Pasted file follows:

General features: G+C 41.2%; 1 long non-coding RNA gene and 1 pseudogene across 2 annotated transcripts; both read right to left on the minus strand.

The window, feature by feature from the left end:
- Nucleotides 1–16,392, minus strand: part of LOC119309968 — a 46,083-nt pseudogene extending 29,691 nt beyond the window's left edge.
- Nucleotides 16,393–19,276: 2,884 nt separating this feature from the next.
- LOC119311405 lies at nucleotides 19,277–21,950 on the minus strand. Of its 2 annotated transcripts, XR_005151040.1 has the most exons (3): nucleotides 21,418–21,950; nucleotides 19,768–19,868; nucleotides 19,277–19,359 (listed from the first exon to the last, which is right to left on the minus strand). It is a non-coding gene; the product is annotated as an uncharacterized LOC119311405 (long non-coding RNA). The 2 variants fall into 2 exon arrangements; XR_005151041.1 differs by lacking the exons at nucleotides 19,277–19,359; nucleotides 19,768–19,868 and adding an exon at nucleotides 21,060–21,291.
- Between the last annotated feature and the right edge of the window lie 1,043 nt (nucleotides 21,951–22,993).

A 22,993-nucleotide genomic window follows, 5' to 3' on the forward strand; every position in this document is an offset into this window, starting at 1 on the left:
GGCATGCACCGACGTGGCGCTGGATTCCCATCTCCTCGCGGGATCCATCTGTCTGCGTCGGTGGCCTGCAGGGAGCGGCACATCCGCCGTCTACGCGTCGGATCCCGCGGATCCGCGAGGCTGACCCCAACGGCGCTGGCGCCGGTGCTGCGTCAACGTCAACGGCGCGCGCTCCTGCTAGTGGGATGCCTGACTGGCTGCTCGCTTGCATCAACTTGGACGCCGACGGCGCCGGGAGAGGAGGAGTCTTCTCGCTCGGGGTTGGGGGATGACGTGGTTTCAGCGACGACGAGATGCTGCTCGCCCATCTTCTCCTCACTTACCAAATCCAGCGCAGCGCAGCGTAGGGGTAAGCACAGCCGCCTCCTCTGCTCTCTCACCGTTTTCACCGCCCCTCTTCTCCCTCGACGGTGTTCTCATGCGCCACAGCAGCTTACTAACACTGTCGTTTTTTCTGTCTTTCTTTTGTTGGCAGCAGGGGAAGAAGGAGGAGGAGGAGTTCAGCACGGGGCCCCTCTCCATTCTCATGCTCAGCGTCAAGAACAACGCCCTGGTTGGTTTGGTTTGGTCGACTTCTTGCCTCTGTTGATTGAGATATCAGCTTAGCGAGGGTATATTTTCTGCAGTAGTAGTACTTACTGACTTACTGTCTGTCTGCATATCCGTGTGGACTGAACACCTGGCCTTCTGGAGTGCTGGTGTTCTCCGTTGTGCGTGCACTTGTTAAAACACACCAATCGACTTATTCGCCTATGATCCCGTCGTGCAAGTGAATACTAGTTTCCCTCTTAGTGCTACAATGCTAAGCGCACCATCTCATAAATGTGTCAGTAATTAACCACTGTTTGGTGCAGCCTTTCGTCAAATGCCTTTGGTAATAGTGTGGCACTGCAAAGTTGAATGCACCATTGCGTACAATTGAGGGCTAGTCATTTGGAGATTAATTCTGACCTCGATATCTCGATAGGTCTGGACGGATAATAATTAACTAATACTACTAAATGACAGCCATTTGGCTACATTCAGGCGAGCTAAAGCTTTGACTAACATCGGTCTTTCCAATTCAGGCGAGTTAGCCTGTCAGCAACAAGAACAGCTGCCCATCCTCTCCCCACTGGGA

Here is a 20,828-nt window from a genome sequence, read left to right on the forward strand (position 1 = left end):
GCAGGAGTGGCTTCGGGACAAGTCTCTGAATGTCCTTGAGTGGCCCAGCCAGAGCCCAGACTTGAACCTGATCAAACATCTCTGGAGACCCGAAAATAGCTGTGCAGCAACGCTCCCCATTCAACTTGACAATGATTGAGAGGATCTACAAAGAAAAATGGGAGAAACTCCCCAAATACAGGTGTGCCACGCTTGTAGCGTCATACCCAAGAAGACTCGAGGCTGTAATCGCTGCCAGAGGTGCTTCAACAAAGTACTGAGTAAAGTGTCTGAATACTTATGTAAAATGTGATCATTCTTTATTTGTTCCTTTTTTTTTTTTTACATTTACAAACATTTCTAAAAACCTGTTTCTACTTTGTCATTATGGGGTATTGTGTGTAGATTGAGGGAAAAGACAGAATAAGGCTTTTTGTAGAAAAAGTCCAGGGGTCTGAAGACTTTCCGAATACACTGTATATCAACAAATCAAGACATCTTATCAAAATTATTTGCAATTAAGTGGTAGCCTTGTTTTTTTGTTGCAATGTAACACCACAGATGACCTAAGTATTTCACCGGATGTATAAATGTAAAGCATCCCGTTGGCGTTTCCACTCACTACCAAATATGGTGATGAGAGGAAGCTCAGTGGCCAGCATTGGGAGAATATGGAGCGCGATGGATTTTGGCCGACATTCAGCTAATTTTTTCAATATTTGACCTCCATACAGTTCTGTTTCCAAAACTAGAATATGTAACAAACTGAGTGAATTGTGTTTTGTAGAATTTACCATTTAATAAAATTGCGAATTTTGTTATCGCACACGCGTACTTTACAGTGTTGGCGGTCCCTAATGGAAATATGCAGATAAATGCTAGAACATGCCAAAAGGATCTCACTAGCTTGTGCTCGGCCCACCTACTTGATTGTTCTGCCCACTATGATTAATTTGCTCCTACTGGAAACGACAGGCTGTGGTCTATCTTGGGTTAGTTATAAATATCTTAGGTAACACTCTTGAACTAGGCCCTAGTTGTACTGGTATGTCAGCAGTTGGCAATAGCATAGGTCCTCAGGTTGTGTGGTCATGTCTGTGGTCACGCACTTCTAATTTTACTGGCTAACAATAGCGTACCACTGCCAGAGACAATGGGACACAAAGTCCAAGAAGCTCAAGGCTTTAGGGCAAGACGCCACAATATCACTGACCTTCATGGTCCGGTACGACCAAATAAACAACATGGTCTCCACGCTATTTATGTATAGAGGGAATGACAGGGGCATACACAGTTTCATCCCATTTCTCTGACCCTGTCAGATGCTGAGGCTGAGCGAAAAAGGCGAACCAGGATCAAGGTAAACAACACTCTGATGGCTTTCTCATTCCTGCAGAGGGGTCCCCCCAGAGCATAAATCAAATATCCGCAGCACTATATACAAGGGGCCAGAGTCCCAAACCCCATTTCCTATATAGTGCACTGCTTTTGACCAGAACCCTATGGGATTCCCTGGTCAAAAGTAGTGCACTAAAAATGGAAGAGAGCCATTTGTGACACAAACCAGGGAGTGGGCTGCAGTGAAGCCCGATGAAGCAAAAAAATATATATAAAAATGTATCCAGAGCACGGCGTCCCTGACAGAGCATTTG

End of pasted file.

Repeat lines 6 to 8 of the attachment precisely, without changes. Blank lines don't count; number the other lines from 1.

- Between the last annotated feature and the right edge of the window lie 1,043 nt (nucleotides 21,951–22,993).

A 22,993-nucleotide genomic window follows, 5' to 3' on the forward strand; every position in this document is an offset into this window, starting at 1 on the left:
GGCATGCACCGACGTGGCGCTGGATTCCCATCTCCTCGCGGGATCCATCTGTCTGCGTCGGTGGCCTGCAGGGAGCGGCACATCCGCCGTCTACGCGTCGGATCCCGCGGATCCGCGAGGCTGACCCCAACGGCGCTGGCGCCGGTGCTGCGTCAACGTCAACGGCGCGCGCTCCTGCTAGTGGGATGCCTGACTGGCTGCTCGCTTGCATCAACTTGGACGCCGACGGCGCCGGGAGAGGAGGAGTCTTCTCGCTCGGGGTTGGGGGATGACGTGGTTTCAGCGACGACGAGATGCTGCTCGCCCATCTTCTCCTCACTTACCAAATCCAGCGCAGCGCAGCGTAGGGGTAAGCACAGCCGCCTCCTCTGCTCTCTCACCGTTTTCACCGCCCCTCTTCTCCCTCGACGGTGTTCTCATGCGCCACAGCAGCTTACTAACACTGTCGTTTTTTCTGTCTTTCTTTTGTTGGCAGCAGGGGAAGAAGGAGGAGGAGGAGTTCAGCACGGGGCCCCTCTCCATTCTCATGCTCAGCGTCAAGAACAACGCCCTGGTTGGTTTGGTTTGGTCGACTTCTTGCCTCTGTTGATTGAGATATCAGCTTAGCGAGGGTATATTTTCTGCAGTAGTAGTACTTACTGACTTACTGTCTGTCTGCATATCCGTGTGGACTGAACACCTGGCCTTCTGGAGTGCTGGTGTTCTCCGTTGTGCGTGCACTTGTTAAAACACACCAATCGACTTATTCGCCTATGATCCCGTCGTGCAAGTGAATACTAGTTTCCCTCTTAGTGCTACAATGCTAAGCGCACCATCTCATAAATGTGTCAGTAATTAACCACTGTTTGGTGCAGCCTTTCGTCAAATGCCTTTGGTAATAGTGTGGCACTGCAAAGTTGAATGCACCATTGCGTACAATTGAGGGCTAGTCATTTGGAGATTAATTCTGACCTCGATATCTCGATAGGTCTGGACGGATAATAATTAACTAATACTACTAAATGACAGCCATTTGGCTACATTCAGGCGAGCTAAAGCTTTGACTAACATCGGTCTTTCCAATTCAGGCGAGTTAGCCTGTCAGCAACAAGAACAGCTGCCCATCCTCTCCCCACTGGGA